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How to support neurodiversity in the workplace

Learn how you can champion neurodiversity in your workplace, and create an inclusive environment that celebrates different thinking styles.
Published 7 Jun 2022
Updated 17 Nov 2023
9min read
How to support neurodiverse people in the workplace

In 2015, US firm JPMorganChase established their Autism at Work program. The program employed four team members with Autism Spectrum Disorder (ASD) to work across software development, engineering and business analysis.

After six months of the program, the neurodiverse team members were found to be 48% faster and as much as 92% more productive than their neurotypical counterparts. There are now hundreds of neurodiverse workers working for the company around the world. The program has been so successful in filling roles, especially hard-to-source tech roles, that executive James Mahoney suggests workers with ASD could solve the global tech talent shortage.

Neurodiversity is something that can often be misunderstood. As employers want to welcome a range of diverse thinking to strengthen their workforce, we need to understand the various experiences that come with being neurodivergent, and the advantages of having people with neurodiverse profiles on our teams.

But first, let’s explore what it means to be neurodiverse.

What is neurodiversity?

Neurodiversity (or neurodivergence) is an umbrella term that can help describe neurological differences. Aspergers Victoria defines neurodiversity as “most commonly associated with Dyslexia, Dypraxia, ADD, ADHD, Aspergers and Autism Spectrum Conditions but includes any condition that affects some, but not all, thinking skills.”

Most conditions are life-long and diagnosed early childhood, but some may go undiagnosed into or throughout adulthood.

“This concept is that neurological differences are to be recognised and respected like any other human variation. These are ‘spectrum’ conditions, with a wide range of traits and characteristics which share some common features in terms of how people process information.”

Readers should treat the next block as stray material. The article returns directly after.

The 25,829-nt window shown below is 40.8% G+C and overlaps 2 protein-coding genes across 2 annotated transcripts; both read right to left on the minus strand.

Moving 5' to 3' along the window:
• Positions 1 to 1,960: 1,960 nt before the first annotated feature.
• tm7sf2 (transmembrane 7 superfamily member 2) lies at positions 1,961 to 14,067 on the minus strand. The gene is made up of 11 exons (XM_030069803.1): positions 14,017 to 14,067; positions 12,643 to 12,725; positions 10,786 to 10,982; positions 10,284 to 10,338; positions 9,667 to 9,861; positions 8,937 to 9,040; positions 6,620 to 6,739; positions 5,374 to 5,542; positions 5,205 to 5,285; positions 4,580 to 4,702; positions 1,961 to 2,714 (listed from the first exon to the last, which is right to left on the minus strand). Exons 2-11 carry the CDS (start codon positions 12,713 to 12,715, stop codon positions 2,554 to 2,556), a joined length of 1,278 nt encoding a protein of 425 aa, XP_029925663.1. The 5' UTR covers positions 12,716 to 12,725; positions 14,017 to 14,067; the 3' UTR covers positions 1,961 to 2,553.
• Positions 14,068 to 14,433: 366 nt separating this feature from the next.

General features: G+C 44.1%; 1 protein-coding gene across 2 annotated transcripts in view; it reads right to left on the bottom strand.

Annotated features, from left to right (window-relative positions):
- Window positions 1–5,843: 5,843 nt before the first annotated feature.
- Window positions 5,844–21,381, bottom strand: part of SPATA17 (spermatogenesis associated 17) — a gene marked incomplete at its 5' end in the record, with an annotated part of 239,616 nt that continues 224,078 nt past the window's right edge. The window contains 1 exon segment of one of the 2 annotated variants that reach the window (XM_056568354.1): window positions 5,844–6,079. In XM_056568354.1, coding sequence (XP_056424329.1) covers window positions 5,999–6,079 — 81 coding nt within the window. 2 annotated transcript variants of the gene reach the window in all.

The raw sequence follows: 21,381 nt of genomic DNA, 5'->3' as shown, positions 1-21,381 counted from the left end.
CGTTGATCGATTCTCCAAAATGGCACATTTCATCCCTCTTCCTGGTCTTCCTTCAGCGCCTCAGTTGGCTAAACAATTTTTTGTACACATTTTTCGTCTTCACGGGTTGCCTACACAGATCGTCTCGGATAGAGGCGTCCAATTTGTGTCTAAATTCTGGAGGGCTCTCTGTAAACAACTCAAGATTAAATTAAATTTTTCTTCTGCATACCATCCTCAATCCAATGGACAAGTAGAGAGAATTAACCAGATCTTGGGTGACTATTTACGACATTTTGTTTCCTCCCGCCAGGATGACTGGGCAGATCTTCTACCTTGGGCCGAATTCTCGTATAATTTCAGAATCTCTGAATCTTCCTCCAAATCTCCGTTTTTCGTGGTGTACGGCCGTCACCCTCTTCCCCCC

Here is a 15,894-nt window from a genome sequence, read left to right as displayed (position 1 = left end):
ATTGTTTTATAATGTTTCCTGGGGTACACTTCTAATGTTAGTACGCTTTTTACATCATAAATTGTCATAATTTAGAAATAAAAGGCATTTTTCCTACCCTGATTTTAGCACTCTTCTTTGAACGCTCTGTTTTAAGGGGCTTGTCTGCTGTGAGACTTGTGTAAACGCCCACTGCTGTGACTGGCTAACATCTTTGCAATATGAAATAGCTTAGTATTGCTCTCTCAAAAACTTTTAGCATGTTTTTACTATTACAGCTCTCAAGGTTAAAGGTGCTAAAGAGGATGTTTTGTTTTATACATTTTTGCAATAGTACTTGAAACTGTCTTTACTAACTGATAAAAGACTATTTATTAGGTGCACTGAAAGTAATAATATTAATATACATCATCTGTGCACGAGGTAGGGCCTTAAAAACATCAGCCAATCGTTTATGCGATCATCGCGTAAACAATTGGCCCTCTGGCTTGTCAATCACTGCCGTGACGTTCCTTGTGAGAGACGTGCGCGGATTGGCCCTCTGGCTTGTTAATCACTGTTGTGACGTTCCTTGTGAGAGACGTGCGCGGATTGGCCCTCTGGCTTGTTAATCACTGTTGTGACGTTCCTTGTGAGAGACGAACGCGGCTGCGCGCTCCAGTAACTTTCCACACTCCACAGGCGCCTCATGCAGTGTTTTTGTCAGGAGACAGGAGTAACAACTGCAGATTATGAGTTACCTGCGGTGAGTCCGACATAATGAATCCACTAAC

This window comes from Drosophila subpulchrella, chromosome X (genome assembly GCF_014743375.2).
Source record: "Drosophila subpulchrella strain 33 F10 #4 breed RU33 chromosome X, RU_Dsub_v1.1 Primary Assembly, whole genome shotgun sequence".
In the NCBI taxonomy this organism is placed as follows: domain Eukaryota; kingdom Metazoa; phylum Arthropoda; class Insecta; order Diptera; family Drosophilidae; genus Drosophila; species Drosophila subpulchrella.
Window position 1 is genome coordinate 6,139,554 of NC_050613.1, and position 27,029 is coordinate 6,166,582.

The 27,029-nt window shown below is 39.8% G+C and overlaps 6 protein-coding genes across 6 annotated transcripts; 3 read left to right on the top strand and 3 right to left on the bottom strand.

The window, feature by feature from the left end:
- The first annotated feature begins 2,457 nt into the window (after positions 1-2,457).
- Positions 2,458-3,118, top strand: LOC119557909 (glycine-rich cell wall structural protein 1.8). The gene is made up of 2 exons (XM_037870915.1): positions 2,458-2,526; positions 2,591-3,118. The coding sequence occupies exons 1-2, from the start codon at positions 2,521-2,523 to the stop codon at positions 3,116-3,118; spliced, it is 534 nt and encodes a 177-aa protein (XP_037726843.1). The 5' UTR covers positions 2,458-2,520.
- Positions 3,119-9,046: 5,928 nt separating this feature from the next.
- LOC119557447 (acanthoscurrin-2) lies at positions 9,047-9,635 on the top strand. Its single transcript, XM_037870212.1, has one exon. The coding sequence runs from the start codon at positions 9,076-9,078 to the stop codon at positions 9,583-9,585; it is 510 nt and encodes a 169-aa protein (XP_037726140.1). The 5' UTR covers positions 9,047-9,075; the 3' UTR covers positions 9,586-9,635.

Neurodivergent is another word to describe someone who meets a neurodiverse profile.

A quick neurodiversity glossary

What does neurotypical mean?

Neurotypical refers to a person who does not have a neurodiverse profile.

What is aspergers and autism?

Autism – or Autism Spectrum Disorder (ASD) – is a condition that can affect a person’s experience of the world, including how they interact with their environment and engage with others. Those on the autism spectrum may have difficulties in understanding small talk or jokes, they may be sensitive to sensory elements around them and may make repetitive movements to help process stress or excitement.

Research suggests that around 20% of people with autism have exceptional or above-average skills in one or more areas such as reading, maths, art, mechanics or music. They can focus on one thing for extended periods of time and often pick up small details that neurotypical people cannot.

Aspergers is a condition that can also be captured under ASD. It is sometimes considered to describe ‘high-functioning Autism’, towards the more neurotypical end of the spectrum. People with Aspergers may have similar difficulties to those with autism but to a lesser degree.